Early experiments showed that untrained humans were able to tolerate a range of accelerations depending on the time of exposure. This ranged from as much as 20 g for less than 10 seconds, to 10 g for 1 minute, and 6 g for 10 minutes for both eyeballs in and out.[15] These forces were endured with cognitive facilities intact, as subjects were able to perform simple physical and communication tasks. The tests were determined to not cause long or short term harm although tolerance was quite subjective, with only the most motivated non-pilots capable of completing tests.

When we get anywhere close to 10 g acceleration, that will be fun! Of course, it may take better tires... I remember flying in the back seat of an alpha jet over the old 4-mile Honda test track. We were flying almost 400 kts at 500 ft AGL. To stay over the oval track required 4g turns. The pilot then asked why cars couldn't stay on the track at that speed. I immediately replied that while the alpha jets wings could easily create the force to sustain a 4g level turn, there were no tires that could do that, and few tracks have 80˚ banked turns...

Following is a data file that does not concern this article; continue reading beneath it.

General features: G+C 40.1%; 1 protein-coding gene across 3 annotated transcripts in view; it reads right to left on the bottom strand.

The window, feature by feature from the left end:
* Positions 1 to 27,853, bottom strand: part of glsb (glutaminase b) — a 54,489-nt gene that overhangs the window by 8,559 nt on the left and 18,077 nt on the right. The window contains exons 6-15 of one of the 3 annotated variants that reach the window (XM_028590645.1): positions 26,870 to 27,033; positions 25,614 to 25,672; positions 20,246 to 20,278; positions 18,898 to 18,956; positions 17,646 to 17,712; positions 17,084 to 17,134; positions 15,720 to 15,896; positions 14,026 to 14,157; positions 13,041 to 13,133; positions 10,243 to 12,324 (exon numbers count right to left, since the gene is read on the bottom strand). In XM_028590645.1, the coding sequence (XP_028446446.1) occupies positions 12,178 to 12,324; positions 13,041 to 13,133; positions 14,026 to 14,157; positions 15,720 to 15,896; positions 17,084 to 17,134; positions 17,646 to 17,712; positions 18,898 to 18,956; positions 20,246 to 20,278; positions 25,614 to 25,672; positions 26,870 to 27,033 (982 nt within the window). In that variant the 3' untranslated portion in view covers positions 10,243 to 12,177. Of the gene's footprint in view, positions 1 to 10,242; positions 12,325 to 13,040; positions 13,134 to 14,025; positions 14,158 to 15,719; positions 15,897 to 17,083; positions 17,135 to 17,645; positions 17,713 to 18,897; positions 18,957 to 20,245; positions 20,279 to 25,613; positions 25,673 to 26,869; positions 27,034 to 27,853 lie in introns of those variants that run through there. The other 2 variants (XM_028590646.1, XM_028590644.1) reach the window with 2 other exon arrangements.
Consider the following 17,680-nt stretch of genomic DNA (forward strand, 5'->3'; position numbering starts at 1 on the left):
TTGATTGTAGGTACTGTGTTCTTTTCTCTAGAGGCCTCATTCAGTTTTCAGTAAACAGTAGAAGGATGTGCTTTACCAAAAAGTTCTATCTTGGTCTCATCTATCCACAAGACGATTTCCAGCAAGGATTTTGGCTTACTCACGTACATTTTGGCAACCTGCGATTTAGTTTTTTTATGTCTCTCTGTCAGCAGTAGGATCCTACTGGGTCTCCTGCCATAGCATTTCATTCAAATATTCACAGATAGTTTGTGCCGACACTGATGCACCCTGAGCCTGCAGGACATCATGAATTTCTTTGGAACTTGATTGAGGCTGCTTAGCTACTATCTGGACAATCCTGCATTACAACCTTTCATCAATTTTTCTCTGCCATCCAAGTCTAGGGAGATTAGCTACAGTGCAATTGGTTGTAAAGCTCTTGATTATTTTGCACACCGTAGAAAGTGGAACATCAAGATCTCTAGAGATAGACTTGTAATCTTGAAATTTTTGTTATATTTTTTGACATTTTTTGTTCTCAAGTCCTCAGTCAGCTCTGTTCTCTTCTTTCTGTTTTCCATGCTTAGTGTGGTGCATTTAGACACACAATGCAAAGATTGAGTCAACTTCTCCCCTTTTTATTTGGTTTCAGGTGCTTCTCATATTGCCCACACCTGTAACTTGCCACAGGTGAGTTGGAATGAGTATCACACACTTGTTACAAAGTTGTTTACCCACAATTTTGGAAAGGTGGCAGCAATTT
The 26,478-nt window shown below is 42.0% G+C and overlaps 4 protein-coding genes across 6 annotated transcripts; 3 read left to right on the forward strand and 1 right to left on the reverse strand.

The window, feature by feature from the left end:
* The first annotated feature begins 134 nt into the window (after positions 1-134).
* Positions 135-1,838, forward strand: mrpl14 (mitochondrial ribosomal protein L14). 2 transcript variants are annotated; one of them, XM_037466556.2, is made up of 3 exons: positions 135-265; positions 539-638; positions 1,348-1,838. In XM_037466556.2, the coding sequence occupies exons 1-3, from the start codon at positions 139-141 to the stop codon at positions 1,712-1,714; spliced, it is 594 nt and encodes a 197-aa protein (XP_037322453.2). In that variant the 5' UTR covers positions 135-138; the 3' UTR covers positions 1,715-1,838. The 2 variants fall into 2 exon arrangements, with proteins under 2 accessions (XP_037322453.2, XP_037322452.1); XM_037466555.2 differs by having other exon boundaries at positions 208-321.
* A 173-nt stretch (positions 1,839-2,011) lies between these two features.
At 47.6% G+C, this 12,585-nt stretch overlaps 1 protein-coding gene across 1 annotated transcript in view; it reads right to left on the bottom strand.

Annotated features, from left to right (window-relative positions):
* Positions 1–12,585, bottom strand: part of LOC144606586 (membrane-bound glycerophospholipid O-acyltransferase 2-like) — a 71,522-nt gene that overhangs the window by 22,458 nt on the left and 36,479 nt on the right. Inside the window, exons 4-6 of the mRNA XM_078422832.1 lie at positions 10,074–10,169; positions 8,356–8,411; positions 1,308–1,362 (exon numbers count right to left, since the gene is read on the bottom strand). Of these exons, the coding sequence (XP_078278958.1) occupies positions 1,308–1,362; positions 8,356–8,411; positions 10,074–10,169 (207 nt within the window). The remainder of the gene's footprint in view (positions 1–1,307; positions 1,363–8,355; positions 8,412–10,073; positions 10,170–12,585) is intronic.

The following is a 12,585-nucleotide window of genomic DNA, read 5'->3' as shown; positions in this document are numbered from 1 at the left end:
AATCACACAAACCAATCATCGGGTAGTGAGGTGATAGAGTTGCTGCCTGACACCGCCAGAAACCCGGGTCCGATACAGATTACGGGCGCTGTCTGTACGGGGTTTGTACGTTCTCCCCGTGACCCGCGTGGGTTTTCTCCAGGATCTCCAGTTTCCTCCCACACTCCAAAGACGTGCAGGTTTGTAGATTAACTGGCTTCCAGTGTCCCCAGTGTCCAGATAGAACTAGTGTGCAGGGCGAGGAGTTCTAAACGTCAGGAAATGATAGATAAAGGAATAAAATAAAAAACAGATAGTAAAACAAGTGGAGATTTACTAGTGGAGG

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Hello

I don't think the blurr, that I experienced myself, is due to the G's themselves. On motorcycles I have often the same kind of accelerations and no blurr at all.
So either it is because the helmet holding the head, or it is an optical / internal ear discrepancy due to the steady cockpit around you?